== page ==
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Zoes Heroes


“Dad!  You need to come home! A brick fell on my foot and I can't walk.  The doctor said nothing is broken or torn, but I still can’t walk.  It feels like someone is sticking a knife through my heel, it’s burning and it hurts so much when they touch it”.

These were the words of our 11 year old daughter, Zoe Gellert, who was in a crush injury accident resulting in instant debilitation and injury to her right ankle. Zoe was immediately non weight bearing and was describing pain symptoms that were completely out of the ordinary for her injury. Many doctors turned her away and related her detailed descriptions to those of a child with a meticulous imagination. Though it took six weeks,  Zoe was finally diagnosed with Complex Regional Pain Syndrome. For my wife and I, this was the first moment in our lives that ‘brought us to our knees’.  Having a child that is constantly in pain with symptoms that got worse over time was a devastating situation that immediately threw us into acute survival mode. Our 6th grader no longer went to school seven hours a day but rather spent her time in doctors offices and waiting rooms all to obtain the best and most immediate treatment for her new condition which we still did not know much about.

Over the past 5 years, Zoe has learned an incredible amount about herself and her disorder. She is intelligent, passionate, tenacious and a natural born leader. She has dedicated her time to helping other children who suffer from chronic pain and she continues her own research for treatments and alternative therapies. Though she has bad days, Zoe thrives on passion projects, community service and educating herself while listing to her own body. She continues to push herself and learn from her doctors and peers. While Zoe is doing well, she still suffers from chronic pain and continues her treatments with a network of doctors therapists who will help her get through her senior year of high school and beyond. Attached below is a detailed video of Zoe’s story that we would like to share.  We hope that you enjoy it and that it is inspirational for you or someone that you know with CRPS.  If you would like to email Zoe, please contact her at  We hope to hear from you!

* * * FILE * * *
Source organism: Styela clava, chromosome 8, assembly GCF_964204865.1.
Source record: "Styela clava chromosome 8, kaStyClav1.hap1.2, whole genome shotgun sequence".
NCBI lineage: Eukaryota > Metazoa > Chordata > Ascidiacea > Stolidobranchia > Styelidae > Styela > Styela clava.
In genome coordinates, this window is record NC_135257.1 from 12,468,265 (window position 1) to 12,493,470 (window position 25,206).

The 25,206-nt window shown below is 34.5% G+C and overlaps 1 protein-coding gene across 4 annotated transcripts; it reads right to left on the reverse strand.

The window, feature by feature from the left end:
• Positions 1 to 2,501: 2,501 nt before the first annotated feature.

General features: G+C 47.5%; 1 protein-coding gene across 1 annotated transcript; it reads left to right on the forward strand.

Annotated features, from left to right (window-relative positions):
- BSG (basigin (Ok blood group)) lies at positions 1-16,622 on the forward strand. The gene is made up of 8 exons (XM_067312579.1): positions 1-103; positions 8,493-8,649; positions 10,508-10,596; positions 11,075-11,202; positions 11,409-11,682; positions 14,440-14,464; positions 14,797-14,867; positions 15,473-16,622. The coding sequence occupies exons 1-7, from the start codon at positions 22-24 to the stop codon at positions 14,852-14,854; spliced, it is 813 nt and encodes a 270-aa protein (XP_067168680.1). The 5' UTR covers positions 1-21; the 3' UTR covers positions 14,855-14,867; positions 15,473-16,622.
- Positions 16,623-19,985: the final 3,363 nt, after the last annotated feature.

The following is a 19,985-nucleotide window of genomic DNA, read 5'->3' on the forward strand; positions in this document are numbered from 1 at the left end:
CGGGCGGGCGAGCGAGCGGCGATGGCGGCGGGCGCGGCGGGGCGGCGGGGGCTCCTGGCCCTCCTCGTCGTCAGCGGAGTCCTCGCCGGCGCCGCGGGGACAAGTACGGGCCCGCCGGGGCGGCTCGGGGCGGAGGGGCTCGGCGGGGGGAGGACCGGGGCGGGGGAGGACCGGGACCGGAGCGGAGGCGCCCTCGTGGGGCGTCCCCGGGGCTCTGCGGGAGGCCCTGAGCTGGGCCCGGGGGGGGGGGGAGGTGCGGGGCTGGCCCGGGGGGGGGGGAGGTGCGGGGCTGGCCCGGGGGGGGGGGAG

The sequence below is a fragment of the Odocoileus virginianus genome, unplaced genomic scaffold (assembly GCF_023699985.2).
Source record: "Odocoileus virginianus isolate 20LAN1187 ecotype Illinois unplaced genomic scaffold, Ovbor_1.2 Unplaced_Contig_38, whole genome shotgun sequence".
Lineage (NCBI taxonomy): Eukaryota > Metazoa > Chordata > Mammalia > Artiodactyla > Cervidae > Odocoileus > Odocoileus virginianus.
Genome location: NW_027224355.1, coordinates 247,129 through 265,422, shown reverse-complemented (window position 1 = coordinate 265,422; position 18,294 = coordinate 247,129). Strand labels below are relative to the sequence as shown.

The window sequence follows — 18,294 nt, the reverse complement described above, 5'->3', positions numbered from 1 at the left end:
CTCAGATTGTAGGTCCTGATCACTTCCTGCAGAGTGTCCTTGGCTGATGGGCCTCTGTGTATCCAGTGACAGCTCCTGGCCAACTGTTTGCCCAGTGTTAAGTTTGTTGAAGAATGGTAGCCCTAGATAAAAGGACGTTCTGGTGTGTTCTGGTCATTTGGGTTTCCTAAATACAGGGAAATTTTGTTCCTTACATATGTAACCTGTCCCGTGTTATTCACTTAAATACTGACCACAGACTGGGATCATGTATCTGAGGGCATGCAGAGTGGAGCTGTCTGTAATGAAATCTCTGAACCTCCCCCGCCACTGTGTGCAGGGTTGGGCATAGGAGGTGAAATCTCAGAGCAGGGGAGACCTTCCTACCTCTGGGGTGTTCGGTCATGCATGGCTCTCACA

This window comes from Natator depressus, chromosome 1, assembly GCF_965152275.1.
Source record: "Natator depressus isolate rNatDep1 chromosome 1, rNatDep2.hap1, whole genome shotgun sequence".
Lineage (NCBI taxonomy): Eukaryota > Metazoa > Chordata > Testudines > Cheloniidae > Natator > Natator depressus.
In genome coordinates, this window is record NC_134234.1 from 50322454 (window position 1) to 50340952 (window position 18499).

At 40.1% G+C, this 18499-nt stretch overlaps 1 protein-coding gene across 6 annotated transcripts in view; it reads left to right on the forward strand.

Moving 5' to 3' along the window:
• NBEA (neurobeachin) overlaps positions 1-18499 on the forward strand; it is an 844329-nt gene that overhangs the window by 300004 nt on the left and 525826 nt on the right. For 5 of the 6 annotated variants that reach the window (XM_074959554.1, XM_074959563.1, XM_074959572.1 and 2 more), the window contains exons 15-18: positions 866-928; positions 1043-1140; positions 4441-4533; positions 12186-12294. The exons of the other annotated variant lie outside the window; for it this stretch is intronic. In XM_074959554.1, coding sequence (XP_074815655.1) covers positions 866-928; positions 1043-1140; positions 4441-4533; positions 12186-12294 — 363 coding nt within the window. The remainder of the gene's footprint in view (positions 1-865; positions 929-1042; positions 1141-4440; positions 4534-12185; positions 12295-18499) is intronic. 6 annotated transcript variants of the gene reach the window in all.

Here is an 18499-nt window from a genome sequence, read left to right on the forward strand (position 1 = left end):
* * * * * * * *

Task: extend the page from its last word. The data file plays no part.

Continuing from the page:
My wife and I are very grateful that we have been extremely lucky.  Within 3 months of Zoe’s injury she was diagnosed, admitted into the hospital for intensive treatment and walking without any support.  However, the feeling of being ‘a fish out of water’ is still very fresh for us.  Being thrown into the abyss of pediatric CRPS resulting from injury – whether during the pre-diagnosed, diagnosed, treatment or recovery stages – is completely overwhelming.  Throughout our research, it was very important to us to consider treatment options that were drug free, non-invasive, aggressive and appropriate for a child.  So below we feel compelled to highlight and share what we have learned about pediatric CRPS and what has worked for us and our family thus far in our journey…


  • Do not apply ice
  • Do not cast or immobilize the affected body part
  • Do not get a flu shot
  • If your child must have an IV or get a shot use a butterfly needle - the smallest needle possible
  • Discuss with your doctor including a dosage of Ketamine along with any anesthesia during surgery
  • Your child must be encouraged stay engaged in everyday life activities
  • Endure as much daily physical activity or physical therapy as your child can tolerate
  • Recovery is mostly about function over pain - explain to your child that he/she will not hurt himself/herself
  • Seek a Cognitive Behavioral therapist so your child has someone other than you to talk with about what they are going through and to learn pain management techniques
  • All family members should be encouraged to discuss with a therapist how they are coping with the affected family member’s diagnosis 
  • Do not ask your child about the pain he/she is feeling
  • If your child complains about the pain, be sensitive, acknowledge it and reinforce the mental exercises that help address the pain - but move on from the conversation
  • Your child must accept and surrender to the pain without identifying with it – don’t allow your child to mentally cut off the affected body part from their body
  • Do not allow CRPS to take over the household or to be the main topic of conversation with family, friends and work colleagues
  • Do not force your child to identify with the pain 
  • Books to Read:
    • Get Out of Your Mind and Into Your Life – Spencer Smith and Steven C. Hayes
    • Conquering Your Child's Chronic Pain – Lonnie K. Zeltzer M.D.
    • The Mind Body Prescription – John E. Sarno M.D
    • The Power of Now – Eckhart Tolle
    • Dr. Fulford’s Touch of Life – The Healing Power of the Natural Life Force - Dr. Robert Fulford

*We are not doctors. These apply to someone describing classic symptoms of CRPS or having been diagnosed with CRPS. 

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